This course examines factors governing the distribution and abundance of animals and plants. Topics include patterns and processes in historical biogeography, island biogeography, geographical ecology, areography, and conservation biology (e.g., design and effectiveness of nature reserves).

Instructor(s): B. Patterson (odd years, lab). L., Heaney (even years, discussion)     Terms Offered: Winter
Prerequisite(s): Completion of the general education requirement in the biological sciences and a course in either ecology, evolution, or earth history; or consent of instructor
Equivalent Course(s): BIOS 23406,ENST 25500,EVOL 45500,GEOG 25500

GEOG 36100. Roots of the Modern American City. 100 Units.

This course traces the economic, social, and physical development of the city in North America from pre-European times to the mid-twentieth century. We emphasize evolving regional urban systems, the changing spatial organization of people and land use in urban areas, and the developing distinctiveness of American urban landscapes. All-day Illinois field trip required.

Instructor(s): M. Conzen     Terms Offered: Autumn
Note(s): This course offered in odd years.
Equivalent Course(s): GEOG 26100,ENST 26100,HIST 28900,HIST 38900

GEOG 36600. Economics of Urban Policies. 100 Units.

This course covers tools needed to analyze urban economics and address urban policy problems. Topics include a basic model of residential location and rents; income, amenities, and neighborhoods; homelessness and urban poverty; decisions on housing purchase versus rental (e.g., housing taxation, housing finance, landlord monitoring); models of commuting mode choice and congestion and transportation pricing and policy; urban growth; and Third World cities.

Instructor(s): G. Tolley, J. Felkner     Terms Offered: Spring
Prerequisite(s): ECON 20100
Equivalent Course(s): ECON 26600,GEOG 26600,LLSO 26202,PBPL 24500

GEOG 38200. Introduction to GIS. 100 Units.

This course introduces students to the concepts and applications of geographic information systems (GIS).  The course provides a basic foundation of spatial analysis and GIS with laboratory applications in particular techniques and methodology utilizing ESRI’s ArcGIS 10. Students will learn to perform spatial analyses and communicate their results through cartography, along with introduction to concepts such as spatial data collection, remote sensing, and database design.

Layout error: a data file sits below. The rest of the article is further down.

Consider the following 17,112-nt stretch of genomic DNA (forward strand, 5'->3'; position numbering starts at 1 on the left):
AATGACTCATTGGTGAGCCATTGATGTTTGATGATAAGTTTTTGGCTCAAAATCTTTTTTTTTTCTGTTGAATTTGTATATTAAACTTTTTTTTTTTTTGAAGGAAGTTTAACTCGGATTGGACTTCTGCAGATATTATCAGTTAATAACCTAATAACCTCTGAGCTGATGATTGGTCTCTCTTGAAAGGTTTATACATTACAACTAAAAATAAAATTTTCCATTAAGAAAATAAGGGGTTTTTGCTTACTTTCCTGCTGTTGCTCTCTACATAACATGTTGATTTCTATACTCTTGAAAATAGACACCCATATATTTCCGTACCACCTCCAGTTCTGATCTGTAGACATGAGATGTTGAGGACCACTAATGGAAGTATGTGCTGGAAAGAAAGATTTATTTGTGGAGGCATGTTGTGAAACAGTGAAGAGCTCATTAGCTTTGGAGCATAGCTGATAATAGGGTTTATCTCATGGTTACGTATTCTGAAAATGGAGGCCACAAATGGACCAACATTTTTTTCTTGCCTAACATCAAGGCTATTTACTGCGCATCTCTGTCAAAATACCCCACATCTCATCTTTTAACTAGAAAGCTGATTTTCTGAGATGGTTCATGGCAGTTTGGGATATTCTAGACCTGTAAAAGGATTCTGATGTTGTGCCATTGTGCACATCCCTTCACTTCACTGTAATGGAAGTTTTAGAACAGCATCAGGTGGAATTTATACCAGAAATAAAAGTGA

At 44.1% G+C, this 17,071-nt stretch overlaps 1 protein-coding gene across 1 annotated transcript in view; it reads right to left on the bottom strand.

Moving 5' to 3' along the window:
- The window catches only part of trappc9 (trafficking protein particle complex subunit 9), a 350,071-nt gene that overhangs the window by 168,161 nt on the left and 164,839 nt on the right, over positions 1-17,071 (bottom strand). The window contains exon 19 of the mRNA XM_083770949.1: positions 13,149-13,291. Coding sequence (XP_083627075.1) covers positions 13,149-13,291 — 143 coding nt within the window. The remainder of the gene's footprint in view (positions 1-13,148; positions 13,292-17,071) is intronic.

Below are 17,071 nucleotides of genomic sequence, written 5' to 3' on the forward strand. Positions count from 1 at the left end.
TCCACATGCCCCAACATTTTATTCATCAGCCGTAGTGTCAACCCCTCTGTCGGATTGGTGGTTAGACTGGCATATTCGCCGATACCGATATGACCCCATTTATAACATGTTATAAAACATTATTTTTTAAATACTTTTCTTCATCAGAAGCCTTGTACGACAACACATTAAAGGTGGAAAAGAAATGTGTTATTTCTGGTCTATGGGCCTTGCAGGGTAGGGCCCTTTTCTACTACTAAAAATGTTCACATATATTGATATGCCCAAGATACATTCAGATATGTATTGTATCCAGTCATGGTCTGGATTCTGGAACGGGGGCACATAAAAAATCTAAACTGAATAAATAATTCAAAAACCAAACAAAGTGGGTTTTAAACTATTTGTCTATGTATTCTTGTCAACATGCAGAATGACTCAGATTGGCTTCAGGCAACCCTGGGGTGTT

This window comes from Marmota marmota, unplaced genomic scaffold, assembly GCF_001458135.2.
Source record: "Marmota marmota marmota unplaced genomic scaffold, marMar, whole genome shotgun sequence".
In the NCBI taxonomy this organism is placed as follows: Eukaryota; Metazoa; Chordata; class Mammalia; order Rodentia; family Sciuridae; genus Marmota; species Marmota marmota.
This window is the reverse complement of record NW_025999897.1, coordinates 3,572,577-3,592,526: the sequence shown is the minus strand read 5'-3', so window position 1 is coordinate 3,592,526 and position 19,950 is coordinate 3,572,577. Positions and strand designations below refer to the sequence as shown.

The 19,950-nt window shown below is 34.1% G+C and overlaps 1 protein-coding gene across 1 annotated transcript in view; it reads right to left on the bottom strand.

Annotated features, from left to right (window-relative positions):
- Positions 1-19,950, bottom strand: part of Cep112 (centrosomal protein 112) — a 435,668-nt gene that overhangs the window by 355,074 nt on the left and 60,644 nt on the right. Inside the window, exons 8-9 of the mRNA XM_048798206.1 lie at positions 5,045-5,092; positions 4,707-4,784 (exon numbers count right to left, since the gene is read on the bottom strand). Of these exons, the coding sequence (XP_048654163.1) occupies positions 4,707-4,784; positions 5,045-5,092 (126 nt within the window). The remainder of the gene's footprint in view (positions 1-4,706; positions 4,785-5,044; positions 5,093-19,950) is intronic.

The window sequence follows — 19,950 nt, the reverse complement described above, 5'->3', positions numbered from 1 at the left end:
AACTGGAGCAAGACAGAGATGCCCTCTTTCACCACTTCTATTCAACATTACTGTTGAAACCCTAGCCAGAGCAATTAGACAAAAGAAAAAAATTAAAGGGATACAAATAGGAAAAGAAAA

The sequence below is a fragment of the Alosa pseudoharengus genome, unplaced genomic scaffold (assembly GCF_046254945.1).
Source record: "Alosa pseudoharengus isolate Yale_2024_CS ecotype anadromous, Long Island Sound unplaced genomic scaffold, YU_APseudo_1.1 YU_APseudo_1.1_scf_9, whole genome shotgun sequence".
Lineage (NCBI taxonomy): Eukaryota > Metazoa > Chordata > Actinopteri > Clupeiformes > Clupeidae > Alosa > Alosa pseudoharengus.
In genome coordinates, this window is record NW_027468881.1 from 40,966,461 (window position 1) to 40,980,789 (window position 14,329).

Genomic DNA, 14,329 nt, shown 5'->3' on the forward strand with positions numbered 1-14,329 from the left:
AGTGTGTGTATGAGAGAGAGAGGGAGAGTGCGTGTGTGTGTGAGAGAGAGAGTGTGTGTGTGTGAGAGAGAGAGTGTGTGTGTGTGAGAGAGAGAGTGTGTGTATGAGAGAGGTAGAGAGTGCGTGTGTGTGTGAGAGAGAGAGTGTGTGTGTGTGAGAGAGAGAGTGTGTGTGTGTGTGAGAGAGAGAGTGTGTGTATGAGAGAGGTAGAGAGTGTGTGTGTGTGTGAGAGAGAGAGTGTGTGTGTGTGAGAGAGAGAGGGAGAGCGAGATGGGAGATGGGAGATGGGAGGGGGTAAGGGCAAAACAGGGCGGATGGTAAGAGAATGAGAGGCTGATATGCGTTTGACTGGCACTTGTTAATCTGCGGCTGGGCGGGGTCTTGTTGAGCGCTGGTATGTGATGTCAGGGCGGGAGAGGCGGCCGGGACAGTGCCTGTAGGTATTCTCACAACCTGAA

Instructor(s): T. Schuble     Terms Offered: Autumn
Equivalent Course(s): GEOG 28200

GEOG 38400. Intermediate GIS. 100 Units.

This course covers the development of cartographic and computer-based geographic information system techniques applicable to student research topics.

Instructor(s): R. Greene     Terms Offered: Winter
Prerequisite(s): GEOG 28200, GEOG 38200
Equivalent Course(s): GEOG 28400

GEOG 38800. History of Cartography. 100 Units.

This course offers a grand overview of the key developments in mapmaking throughout history worldwide, from pre-literate cartography to the modern interactive digital environment. It looks at the producers, their audience, the technologies and artistic systems used, and the human and global contexts in which they developed. The course also draws on the extensive map collections of Regenstein Library.

Instructor(s): G. Danzer     Terms Offered: Spring
Equivalent Course(s): GEOG 28800

GEOG 42400. Urban Landscapes as Social Text. 100 Units.

This seminar explores the meanings found in varieties of urban landscapes, both in the context of individual elements and composite structures. These meanings are examined in relation to three fundamental approaches that can be identified in the analytical literature on landscapes: normative, historical, and communicative modes of conceptualization. Emphasis is placed on analyzing the explicitly visual features of the urban landscape. Students pursue research topics of their own choosing within the general framework.

Instructor(s): M. Conzen     Terms Offered: Autumn
Prerequisite(s): Advanced standing and consent of instructor.
Equivalent Course(s): SOCI 30303